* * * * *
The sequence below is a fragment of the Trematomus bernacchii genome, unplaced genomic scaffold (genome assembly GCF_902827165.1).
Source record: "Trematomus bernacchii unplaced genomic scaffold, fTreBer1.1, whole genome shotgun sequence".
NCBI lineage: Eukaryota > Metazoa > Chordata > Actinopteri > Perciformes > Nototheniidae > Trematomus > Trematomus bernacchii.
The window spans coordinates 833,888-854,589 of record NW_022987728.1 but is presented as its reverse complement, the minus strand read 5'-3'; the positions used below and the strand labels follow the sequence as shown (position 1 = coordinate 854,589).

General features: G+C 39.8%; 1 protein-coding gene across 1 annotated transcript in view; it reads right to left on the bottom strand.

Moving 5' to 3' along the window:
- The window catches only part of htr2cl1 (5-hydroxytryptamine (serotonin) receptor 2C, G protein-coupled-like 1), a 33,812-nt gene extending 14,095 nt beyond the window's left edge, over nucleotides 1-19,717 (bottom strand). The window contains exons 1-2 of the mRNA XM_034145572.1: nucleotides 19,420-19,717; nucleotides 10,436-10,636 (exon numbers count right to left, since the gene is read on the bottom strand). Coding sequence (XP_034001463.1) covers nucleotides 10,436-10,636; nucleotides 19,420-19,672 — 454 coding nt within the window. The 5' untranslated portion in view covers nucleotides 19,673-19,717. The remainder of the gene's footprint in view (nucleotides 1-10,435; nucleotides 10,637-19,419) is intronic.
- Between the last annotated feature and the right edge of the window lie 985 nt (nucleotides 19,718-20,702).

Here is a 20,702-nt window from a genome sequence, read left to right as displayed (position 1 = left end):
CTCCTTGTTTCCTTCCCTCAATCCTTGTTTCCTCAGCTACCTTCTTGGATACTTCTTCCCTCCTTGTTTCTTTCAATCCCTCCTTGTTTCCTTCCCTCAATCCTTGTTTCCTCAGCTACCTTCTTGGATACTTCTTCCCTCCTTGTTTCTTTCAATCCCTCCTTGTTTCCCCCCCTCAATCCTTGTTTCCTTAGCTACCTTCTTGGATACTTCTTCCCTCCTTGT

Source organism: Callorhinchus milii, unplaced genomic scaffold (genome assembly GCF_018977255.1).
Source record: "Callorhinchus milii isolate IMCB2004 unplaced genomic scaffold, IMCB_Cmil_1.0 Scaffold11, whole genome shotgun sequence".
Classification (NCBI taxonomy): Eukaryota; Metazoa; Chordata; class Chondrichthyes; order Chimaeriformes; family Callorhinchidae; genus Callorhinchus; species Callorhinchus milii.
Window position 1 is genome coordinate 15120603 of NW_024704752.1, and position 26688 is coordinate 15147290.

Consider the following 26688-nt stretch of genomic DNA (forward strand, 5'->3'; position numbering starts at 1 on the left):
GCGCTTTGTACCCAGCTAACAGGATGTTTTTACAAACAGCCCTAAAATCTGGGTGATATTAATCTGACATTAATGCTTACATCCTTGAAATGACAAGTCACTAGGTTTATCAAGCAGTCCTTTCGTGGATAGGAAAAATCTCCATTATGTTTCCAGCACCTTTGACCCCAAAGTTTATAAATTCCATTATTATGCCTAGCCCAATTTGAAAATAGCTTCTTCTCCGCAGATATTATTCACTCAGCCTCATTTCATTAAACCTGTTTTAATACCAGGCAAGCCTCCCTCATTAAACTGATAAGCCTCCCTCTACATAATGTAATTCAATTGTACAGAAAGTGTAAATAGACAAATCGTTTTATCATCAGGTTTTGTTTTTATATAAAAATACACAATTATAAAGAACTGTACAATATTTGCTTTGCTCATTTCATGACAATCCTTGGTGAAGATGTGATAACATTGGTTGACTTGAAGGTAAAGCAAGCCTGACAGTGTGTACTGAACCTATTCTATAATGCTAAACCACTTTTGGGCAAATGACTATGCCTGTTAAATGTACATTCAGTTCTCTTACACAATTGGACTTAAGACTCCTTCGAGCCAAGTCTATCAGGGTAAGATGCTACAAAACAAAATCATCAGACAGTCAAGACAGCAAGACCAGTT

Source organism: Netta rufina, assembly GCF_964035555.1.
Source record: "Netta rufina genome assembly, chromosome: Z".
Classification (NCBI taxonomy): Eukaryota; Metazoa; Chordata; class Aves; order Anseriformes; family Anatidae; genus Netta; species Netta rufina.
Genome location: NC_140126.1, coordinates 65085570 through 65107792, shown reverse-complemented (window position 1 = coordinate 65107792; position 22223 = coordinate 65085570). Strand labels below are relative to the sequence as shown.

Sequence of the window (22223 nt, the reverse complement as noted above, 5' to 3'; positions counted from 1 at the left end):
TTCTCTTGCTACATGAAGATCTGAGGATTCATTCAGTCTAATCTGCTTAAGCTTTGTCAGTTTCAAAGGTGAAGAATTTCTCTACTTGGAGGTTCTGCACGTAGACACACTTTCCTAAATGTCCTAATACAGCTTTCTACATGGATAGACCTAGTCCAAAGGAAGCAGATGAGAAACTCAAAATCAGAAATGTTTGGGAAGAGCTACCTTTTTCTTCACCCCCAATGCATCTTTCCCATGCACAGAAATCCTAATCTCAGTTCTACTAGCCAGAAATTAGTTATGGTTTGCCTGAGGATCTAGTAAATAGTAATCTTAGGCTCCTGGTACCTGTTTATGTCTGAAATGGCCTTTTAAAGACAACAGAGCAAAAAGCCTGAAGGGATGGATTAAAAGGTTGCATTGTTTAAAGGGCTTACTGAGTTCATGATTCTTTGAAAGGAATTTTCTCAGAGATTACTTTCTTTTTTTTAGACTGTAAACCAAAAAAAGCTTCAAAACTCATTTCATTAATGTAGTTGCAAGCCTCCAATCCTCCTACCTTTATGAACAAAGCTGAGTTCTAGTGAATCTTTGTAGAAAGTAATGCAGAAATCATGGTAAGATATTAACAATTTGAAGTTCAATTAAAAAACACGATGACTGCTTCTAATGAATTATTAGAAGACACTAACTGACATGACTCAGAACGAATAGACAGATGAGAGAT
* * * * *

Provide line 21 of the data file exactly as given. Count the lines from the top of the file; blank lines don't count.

Sequence of the window (22223 nt, the reverse complement as noted above, 5' to 3'; positions counted from 1 at the left end):